Obama must stop Netanyahu, Barak from attacking Iran
If Obama is opposed to a military solution, then he must stop the duo of Netanyahu and Defense Minister Ehud Barak, before it is too late.
Some six months before a devil incarnate shot Prime Minister Yitzhak Rabin in the back in order to stop the peace process, two American politicians stabbed him in the neck. In May 1995, at the height of the fragile negotiations on the interim peace agreement, the two welcomed Rabin to Washington with a fatal legislative initiative. The Republican candidate for the presidency, Bob Dole, and the Speaker of the House of Representatives, Newt Gingrich, proposed recognizing united Jerusalem as the capital of Israel and requiring the administration to move the U.S. Embassy there. Yigal Amir hoped that his assassin's bullets could save Israel from the threat of peace; the Republicans hoped that their law would save several million dollars from the pockets of the Jewish donors.
Sixteen years after the assassination, "peace" is considered almost a dirty word in Israel. On the eve of elections in the United States, the fate of Israelis is once again serving as a ping pong ball in the hands of American politicians. The explosion of the peace process over the Jerusalem issue has made way for the Iranian nuclear plan.
There is a good reason why Prime Minister Benjamin Netanyahu is wont to describe Iranian President Mahmoud Ahmadinejad as Hitler. How can the leaders of countries that did not prevent the murder of six million Jews object to the right of Israel to defend itself from the deadly foe who wishes to destroy the Jewish state?
Gingrich, who has joined the race for the Republican candidate for the presidency, declared at the week's end that if the Israeli prime minister reaches the conclusion that the country is in danger, no American president could doubt it and expect Israel to sit with its arms folded and face the danger of another Holocaust. One of his rivals for the candidacy, Rick Perry, then hastened to announce that if Israel decided to attack Iran, he would demand that the United States stand behind it.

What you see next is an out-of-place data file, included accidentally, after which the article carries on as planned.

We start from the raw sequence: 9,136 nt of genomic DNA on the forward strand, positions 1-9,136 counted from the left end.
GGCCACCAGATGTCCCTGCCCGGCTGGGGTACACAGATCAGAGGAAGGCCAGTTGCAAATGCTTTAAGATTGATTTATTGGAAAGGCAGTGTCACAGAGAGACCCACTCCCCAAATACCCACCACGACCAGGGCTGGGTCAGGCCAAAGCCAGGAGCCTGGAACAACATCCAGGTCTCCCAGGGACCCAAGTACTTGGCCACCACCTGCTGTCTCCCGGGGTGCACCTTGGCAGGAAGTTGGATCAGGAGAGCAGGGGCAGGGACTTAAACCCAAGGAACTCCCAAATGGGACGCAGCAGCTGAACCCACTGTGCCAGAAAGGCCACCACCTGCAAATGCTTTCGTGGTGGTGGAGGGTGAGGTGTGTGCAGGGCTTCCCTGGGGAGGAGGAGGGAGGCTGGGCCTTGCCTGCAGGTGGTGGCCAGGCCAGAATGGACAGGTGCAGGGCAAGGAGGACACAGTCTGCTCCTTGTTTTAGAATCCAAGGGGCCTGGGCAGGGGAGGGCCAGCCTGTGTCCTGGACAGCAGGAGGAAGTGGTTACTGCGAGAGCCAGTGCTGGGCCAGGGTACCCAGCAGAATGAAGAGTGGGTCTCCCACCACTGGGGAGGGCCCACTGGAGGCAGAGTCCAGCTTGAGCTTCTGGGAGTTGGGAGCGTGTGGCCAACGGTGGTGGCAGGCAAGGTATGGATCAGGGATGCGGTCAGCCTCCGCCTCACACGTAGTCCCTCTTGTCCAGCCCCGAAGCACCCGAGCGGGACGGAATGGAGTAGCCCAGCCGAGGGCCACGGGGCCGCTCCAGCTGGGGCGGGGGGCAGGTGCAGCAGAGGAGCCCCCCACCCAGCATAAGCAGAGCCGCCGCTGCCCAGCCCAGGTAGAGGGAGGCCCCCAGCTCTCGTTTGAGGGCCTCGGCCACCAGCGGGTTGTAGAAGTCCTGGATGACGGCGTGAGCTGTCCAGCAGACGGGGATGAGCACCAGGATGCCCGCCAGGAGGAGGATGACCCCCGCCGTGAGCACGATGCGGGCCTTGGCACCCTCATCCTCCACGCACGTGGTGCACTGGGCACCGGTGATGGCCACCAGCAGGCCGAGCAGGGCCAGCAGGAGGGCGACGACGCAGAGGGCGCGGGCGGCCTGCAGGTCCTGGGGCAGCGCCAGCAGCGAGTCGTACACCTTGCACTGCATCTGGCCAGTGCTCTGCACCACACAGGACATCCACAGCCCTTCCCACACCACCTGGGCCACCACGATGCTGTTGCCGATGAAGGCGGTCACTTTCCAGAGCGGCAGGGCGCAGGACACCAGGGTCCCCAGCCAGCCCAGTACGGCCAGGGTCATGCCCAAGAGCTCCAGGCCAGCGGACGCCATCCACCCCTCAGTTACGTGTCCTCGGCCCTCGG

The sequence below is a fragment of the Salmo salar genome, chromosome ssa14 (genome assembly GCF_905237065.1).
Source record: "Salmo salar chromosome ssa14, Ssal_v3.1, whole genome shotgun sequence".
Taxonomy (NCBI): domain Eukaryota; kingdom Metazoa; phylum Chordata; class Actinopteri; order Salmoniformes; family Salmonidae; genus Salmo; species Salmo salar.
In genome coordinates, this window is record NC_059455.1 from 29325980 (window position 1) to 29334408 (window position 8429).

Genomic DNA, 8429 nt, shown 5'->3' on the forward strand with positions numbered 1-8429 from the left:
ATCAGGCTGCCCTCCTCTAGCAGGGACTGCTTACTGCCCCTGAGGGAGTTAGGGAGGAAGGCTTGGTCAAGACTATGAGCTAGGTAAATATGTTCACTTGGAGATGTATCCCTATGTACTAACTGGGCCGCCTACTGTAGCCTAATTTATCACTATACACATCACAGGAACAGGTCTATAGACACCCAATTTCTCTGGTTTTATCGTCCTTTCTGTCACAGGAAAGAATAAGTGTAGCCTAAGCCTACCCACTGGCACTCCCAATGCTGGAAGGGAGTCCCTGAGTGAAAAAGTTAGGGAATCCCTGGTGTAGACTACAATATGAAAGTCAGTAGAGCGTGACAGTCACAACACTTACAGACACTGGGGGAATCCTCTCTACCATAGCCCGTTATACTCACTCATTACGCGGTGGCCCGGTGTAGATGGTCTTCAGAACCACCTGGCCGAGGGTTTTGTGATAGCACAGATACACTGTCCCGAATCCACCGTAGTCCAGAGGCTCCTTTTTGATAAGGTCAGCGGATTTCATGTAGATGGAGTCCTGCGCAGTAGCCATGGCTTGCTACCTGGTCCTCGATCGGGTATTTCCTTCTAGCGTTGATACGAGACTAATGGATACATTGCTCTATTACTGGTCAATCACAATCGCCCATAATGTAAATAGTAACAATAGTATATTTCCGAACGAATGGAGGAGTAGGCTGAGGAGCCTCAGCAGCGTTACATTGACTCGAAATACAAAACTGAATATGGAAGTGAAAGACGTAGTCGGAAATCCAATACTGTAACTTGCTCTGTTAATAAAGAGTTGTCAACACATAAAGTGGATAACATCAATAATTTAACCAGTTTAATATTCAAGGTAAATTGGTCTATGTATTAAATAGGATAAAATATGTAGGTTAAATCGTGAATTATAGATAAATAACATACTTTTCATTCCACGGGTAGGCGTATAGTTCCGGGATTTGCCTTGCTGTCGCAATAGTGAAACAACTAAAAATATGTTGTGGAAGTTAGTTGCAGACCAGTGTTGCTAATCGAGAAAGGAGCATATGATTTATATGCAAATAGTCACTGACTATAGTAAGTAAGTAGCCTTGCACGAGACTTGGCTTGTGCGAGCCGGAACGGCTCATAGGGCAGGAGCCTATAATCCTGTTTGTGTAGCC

What do they have to lose? If this is a false threat designed to goad the United States into exerting more pressure on Tehran, they can wave their support. If a military assault is a new version of the last war in Iraq, they will be able to place the blame on President Barack Obama.
Escalating oil prices in the wake of a military confrontation in the Middle East, in the midst of a difficult winter and an extreme economic crisis, will be a boost to the Republicans. If Obama sits by idly, they will pull out his pictures from the much-publicized meeting of the United Nations' Security Council, which adopted his call for reducing the nuclear arsenal throughout the world. Who remembers that they did not open their mouths and utter a sound when "their" president, George Bush, with his own hands every half year, signed an order to delay the law for recognizing Jerusalem as Israel's capital? Election considerations of the kind that distance Obama from any hint of disagreement with Netanyahu over the negotiations with the Palestinians are not merely immoral, they are also not effective. Numerous public opinion polls carried out over the years at the instigation of Jewish organizations have shown that the attitude toward Israel is at the bottom of the voting considerations of Jewish Americans in presidential elections - far behind economics, health and the war in Iraq.
A recent analysis conducted by experts at the Gallup polling company attributes the drop in Jewish support for Obama to the Jews' lack of satisfaction from his economic performance. In a survey of the American Jewish Committee, 73 percent of the Jewish respondents defined themselves as liberal or moderate, and only 25 percent as conservative. This ratio has barely changed over the past decade.
The Americans are reiterating that Iran's nuclear program is a worldwide problem. The members of the Nobel Peace Prize Committee pointed out the special significance of Obama's vision and action on behalf of a world without nuclear weapons. The president replied modestly that this was not an estimation of his achievements, but rather a call to action. He surely did not mean watching from the situation room in the White House how the Israeli Air Force goes into action against Iran.
If the Americans are so fearful of "a second Holocaust," and feel that they have exhausted the diplomatic option, will they kindly go into action against Iran themselves? If Obama is opposed to a military solution, then he must stop the duo of Netanyahu and [Defense Minister Ehud] Barak, before it is too late.
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